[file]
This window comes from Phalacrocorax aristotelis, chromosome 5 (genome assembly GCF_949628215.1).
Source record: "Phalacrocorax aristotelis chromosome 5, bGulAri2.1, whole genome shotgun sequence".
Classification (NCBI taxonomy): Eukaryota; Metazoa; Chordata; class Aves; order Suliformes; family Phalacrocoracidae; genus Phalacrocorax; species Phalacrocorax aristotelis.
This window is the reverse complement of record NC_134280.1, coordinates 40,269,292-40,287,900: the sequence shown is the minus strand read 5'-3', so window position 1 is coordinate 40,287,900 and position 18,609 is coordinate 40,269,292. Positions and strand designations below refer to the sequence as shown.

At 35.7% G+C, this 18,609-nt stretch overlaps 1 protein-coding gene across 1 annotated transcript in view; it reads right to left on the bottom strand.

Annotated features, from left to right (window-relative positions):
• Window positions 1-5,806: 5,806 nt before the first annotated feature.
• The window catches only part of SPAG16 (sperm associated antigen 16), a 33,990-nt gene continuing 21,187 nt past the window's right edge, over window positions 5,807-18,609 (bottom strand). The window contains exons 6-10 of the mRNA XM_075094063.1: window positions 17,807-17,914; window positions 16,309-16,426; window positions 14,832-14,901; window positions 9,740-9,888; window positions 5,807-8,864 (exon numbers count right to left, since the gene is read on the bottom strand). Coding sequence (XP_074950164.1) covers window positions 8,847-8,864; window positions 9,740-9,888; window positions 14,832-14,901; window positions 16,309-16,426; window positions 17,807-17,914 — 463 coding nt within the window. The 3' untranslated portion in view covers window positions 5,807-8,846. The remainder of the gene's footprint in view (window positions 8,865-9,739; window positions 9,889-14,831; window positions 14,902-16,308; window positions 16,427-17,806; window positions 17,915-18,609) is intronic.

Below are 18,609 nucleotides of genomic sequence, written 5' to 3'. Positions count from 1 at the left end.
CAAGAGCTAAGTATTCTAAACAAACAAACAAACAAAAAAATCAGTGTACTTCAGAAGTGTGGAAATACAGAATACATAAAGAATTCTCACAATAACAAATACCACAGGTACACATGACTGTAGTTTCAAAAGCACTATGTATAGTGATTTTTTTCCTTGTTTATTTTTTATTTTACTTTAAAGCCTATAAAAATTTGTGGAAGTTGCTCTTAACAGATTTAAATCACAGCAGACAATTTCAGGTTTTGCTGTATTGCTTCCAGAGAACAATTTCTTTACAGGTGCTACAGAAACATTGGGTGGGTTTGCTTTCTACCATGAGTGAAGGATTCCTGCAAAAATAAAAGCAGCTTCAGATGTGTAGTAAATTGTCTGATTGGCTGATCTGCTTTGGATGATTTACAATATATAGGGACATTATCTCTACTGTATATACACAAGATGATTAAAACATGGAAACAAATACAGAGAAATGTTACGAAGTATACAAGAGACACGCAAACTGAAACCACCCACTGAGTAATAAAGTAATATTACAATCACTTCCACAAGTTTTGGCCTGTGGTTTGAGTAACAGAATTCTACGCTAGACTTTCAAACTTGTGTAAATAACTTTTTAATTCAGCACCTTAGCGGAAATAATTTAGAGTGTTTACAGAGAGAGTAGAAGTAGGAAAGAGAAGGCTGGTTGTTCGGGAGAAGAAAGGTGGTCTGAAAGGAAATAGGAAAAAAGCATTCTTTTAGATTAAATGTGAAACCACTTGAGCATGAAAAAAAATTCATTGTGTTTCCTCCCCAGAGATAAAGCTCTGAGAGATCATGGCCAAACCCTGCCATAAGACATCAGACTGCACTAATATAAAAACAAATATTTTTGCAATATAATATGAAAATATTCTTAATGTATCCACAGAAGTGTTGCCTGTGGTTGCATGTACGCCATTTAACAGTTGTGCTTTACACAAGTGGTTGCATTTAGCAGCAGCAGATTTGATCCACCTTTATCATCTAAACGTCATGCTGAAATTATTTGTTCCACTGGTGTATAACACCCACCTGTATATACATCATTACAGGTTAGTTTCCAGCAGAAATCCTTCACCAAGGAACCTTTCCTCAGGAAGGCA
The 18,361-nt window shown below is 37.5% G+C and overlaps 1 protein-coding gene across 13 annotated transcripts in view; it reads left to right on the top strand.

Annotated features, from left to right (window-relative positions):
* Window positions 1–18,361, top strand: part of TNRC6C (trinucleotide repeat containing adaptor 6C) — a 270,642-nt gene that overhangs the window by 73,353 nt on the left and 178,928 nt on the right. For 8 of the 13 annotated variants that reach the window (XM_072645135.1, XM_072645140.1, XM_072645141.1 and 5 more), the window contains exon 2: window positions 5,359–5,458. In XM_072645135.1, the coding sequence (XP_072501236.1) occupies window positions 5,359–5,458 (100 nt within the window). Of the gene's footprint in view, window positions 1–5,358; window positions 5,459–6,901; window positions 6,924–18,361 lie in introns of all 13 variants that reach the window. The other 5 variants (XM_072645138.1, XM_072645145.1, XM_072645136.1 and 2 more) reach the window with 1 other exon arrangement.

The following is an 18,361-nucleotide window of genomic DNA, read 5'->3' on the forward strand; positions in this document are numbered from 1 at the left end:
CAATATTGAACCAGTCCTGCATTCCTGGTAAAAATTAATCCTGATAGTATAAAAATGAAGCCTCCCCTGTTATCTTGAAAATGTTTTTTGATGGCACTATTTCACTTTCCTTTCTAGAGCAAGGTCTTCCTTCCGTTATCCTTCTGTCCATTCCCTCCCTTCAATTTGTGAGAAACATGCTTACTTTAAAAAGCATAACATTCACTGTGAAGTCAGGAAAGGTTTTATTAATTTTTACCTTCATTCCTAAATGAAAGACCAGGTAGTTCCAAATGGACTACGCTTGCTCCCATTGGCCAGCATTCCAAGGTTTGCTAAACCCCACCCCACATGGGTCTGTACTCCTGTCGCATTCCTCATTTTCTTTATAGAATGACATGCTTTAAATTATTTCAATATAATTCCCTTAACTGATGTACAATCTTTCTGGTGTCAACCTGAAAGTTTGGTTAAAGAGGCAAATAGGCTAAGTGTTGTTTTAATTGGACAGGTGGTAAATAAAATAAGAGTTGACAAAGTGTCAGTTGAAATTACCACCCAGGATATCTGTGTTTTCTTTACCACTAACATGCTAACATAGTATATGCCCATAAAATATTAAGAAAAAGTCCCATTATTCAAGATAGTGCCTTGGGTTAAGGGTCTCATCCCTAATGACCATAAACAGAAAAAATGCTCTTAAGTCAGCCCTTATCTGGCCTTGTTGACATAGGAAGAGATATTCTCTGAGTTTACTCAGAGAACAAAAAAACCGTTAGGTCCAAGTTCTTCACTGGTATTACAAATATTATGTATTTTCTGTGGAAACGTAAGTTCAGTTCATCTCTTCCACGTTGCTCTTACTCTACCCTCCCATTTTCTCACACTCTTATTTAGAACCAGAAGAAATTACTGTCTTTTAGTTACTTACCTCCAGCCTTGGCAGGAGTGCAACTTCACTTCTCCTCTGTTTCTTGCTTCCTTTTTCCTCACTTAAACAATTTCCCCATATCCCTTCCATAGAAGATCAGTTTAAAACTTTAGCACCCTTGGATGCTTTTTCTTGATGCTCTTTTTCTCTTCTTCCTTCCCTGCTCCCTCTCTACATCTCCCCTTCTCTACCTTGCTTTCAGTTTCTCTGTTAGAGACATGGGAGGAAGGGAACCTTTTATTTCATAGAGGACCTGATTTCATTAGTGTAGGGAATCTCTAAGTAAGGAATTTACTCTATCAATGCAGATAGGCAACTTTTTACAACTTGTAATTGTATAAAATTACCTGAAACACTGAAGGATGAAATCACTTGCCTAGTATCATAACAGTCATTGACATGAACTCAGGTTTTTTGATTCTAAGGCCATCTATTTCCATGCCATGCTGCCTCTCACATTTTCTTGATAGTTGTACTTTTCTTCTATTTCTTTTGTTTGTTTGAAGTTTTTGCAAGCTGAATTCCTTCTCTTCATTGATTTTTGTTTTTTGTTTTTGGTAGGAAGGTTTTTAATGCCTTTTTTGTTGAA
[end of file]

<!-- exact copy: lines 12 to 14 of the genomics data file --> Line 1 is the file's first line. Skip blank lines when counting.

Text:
Annotated features, from left to right (window-relative positions):
* Window positions 1–18,361, top strand: part of TNRC6C (trinucleotide repeat containing adaptor 6C) — a 270,642-nt gene that overhangs the window by 73,353 nt on the left and 178,928 nt on the right. For 8 of the 13 annotated variants that reach the window (XM_072645135.1, XM_072645140.1, XM_072645141.1 and 5 more), the window contains exon 2: window positions 5,359–5,458. In XM_072645135.1, the coding sequence (XP_072501236.1) occupies window positions 5,359–5,458 (100 nt within the window). Of the gene's footprint in view, window positions 1–5,358; window positions 5,459–6,901; window positions 6,924–18,361 lie in introns of all 13 variants that reach the window. The other 5 variants (XM_072645138.1, XM_072645145.1, XM_072645136.1 and 2 more) reach the window with 1 other exon arrangement.

The following is an 18,361-nucleotide window of genomic DNA, read 5'->3' on the forward strand; positions in this document are numbered from 1 at the left end: